Steve Carr may be a man but he knows the pressures and expectations women face when it comes to beauty and success.
"I have seen the demands and expectations that our culture places on women pretty much are in direct opposition to what Scripture would tell us (the same is true for men)," Carr, executive director at Flannel and father of three daughters, told The Christian Post. "Our culture's definition of beauty is impossible to achieve by most. However, if you buy the right products or get the right injections or have the right surgery, you can have a better life!"
He knows what the magazines are telling women. On top of the right look, women are being told they need to have better sex, have perfect children, and a great career – all things that they "deserve," Carr noted.
But Carr is looking to pass on a different message to women. With the help of Lisa Chan, wife of bestselling author Francis Chan, Carr is producing a new film series titled "True Beauty."
The first part ("Be Still) of the series was released last month.
"The 'True Beauty' series, explores the tension between how the world tells us to live and what Scripture has to say. Proverbs 31 tells us that charm is deceptive and beauty is fleeting, but a woman who loves the Lords is to be praised. This series is about finding your identity in Jesus," Carr explained.
Lisa Chan admits that she has gotten "caught up in charm and beauty and chasing after things that don't really matter." But she realized that the kind of woman God views as precious is the one who fears Him, walks with Him, and knows Him.
"Am I getting distracted by things that are not meaningful, that are not true?" she poses.
"True Beauty" is the fourth film series produced by Flannel. Previous films include "Nooma," "Basic," and "Ed's Story."
Carr said he had actually been looking for a woman speaker for years for his new film project. When he began working with Francis Chan in 2009 for the "Basic" series, that's when he got to know Lisa and found her to be "exactly what we were looking for."
"We have been looking for a unique woman who can revive sort of a lost skill in the church today and that is what is described in Titus 2 where the 'older' women are instructed to teach the younger women in what it means to live out their lives in Christ," he said. "So we were looking for some old school teaching personified in someone who people can relate to."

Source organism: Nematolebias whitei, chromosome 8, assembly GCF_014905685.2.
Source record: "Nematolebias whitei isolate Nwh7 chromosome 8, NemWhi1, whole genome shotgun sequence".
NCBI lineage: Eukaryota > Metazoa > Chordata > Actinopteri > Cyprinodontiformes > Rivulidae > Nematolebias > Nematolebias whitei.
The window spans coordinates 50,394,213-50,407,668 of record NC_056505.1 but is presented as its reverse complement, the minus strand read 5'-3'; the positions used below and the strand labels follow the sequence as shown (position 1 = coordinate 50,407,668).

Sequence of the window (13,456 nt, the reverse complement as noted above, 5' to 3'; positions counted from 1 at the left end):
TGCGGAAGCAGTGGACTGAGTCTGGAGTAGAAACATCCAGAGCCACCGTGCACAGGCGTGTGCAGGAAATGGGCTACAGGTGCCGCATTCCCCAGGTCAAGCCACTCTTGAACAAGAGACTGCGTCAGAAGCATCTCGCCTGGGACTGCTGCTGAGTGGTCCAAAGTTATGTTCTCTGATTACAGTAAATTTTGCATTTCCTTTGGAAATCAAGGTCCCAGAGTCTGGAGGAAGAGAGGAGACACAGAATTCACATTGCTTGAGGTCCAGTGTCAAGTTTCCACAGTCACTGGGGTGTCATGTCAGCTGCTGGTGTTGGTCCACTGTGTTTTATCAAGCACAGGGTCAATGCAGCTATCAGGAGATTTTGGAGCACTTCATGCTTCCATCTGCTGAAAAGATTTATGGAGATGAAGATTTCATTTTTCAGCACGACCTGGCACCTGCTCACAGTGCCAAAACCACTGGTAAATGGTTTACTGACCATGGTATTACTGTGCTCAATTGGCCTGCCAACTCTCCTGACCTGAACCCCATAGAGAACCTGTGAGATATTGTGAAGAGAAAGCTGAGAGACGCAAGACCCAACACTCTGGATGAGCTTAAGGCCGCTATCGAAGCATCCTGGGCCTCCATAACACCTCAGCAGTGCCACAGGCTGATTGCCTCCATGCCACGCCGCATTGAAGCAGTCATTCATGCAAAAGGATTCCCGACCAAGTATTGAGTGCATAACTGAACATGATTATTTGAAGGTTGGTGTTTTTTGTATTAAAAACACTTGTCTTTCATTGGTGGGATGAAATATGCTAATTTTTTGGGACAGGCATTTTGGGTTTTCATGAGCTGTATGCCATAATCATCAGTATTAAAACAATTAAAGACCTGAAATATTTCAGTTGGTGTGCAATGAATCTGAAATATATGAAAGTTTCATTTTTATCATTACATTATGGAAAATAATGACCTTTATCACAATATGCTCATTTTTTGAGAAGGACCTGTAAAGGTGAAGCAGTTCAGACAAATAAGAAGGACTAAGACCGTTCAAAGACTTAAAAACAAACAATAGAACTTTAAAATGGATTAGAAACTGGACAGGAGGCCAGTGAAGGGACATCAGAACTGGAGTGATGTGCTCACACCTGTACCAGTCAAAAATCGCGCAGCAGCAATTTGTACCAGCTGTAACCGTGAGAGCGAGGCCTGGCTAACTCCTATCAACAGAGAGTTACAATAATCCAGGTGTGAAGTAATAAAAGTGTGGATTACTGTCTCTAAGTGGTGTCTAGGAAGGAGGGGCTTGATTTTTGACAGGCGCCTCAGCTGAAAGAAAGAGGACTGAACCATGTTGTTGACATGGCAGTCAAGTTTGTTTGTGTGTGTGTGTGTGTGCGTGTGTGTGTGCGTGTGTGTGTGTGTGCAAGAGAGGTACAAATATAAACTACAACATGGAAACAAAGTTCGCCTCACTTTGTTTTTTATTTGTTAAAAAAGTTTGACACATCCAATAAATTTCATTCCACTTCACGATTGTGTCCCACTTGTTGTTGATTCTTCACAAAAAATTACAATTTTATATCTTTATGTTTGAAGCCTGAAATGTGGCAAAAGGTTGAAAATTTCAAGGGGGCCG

The "True Beauty" films are not meant to be simply a teaching. Rather, they are designed to portray real life.
The first part of the series features Chan encouraging women to learn the discipline of being still and spending time in God's Word in order to deepen their relationship with Jesus Christ.
"We are living in crazy times," she says. "It just feels like we're spinning out of control and we're forgetting about God. I'm worried, spiritually speaking, that we're missing what we really need and what's really important – we're missing God."
Flannel also weaves in the story of Susan who was living the "perfect" life until her husband left her. Carr described Susan as a "real life example of what happens to one who embraces the Be Still lesson."
The next two parts in the series, which Flannel is currently working on, will be "Deny Yourself" and "Not of This World."
Flannel's previous film, "Ed's Story," has been seen by about 1 million people in 144 countries.
The Chans, who formerly led Cornerstone Church, a successful megachurch in Simi Valley, Calif., have settled in northern California where they launched a church planting ministry in San Francisco.